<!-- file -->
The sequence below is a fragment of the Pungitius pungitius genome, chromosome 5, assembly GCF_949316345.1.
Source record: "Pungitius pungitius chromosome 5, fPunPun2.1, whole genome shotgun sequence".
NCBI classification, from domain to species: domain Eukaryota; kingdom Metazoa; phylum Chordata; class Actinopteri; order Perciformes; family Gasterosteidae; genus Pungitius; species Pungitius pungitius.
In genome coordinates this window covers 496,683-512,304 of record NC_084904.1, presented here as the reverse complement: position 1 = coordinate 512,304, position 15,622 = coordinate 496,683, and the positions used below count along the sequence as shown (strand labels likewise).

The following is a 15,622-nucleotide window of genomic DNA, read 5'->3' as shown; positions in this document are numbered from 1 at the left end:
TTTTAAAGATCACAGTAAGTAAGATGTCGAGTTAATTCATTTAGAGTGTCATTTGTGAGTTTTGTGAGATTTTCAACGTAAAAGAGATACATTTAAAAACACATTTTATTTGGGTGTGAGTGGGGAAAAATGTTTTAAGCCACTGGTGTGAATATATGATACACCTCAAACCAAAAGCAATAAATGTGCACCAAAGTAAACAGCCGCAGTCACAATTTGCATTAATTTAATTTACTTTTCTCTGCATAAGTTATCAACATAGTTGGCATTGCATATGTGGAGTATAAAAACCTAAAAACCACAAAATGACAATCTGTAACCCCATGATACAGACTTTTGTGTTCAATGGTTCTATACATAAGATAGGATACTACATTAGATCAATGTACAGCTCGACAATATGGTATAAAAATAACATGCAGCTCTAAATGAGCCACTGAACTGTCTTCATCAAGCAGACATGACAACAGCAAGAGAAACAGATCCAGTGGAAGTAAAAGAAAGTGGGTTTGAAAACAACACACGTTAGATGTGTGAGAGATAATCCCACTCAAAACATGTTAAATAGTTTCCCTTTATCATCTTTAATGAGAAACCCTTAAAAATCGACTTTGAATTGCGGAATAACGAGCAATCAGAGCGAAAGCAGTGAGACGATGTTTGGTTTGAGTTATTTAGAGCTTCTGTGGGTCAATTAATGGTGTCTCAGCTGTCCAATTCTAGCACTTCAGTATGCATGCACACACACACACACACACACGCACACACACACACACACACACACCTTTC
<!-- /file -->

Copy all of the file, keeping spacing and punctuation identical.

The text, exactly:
The sequence below is a fragment of the Pungitius pungitius genome, chromosome 5, assembly GCF_949316345.1.
Source record: "Pungitius pungitius chromosome 5, fPunPun2.1, whole genome shotgun sequence".
NCBI classification, from domain to species: domain Eukaryota; kingdom Metazoa; phylum Chordata; class Actinopteri; order Perciformes; family Gasterosteidae; genus Pungitius; species Pungitius pungitius.
In genome coordinates this window covers 496,683-512,304 of record NC_084904.1, presented here as the reverse complement: position 1 = coordinate 512,304, position 15,622 = coordinate 496,683, and the positions used below count along the sequence as shown (strand labels likewise).

The following is a 15,622-nucleotide window of genomic DNA, read 5'->3' as shown; positions in this document are numbered from 1 at the left end:
TTTTAAAGATCACAGTAAGTAAGATGTCGAGTTAATTCATTTAGAGTGTCATTTGTGAGTTTTGTGAGATTTTCAACGTAAAAGAGATACATTTAAAAACACATTTTATTTGGGTGTGAGTGGGGAAAAATGTTTTAAGCCACTGGTGTGAATATATGATACACCTCAAACCAAAAGCAATAAATGTGCACCAAAGTAAACAGCCGCAGTCACAATTTGCATTAATTTAATTTACTTTTCTCTGCATAAGTTATCAACATAGTTGGCATTGCATATGTGGAGTATAAAAACCTAAAAACCACAAAATGACAATCTGTAACCCCATGATACAGACTTTTGTGTTCAATGGTTCTATACATAAGATAGGATACTACATTAGATCAATGTACAGCTCGACAATATGGTATAAAAATAACATGCAGCTCTAAATGAGCCACTGAACTGTCTTCATCAAGCAGACATGACAACAGCAAGAGAAACAGATCCAGTGGAAGTAAAAGAAAGTGGGTTTGAAAACAACACACGTTAGATGTGTGAGAGATAATCCCACTCAAAACATGTTAAATAGTTTCCCTTTATCATCTTTAATGAGAAACCCTTAAAAATCGACTTTGAATTGCGGAATAACGAGCAATCAGAGCGAAAGCAGTGAGACGATGTTTGGTTTGAGTTATTTAGAGCTTCTGTGGGTCAATTAATGGTGTCTCAGCTGTCCAATTCTAGCACTTCAGTATGCATGCACACACACACACACACACACGCACACACACACACACACACACACCTTTC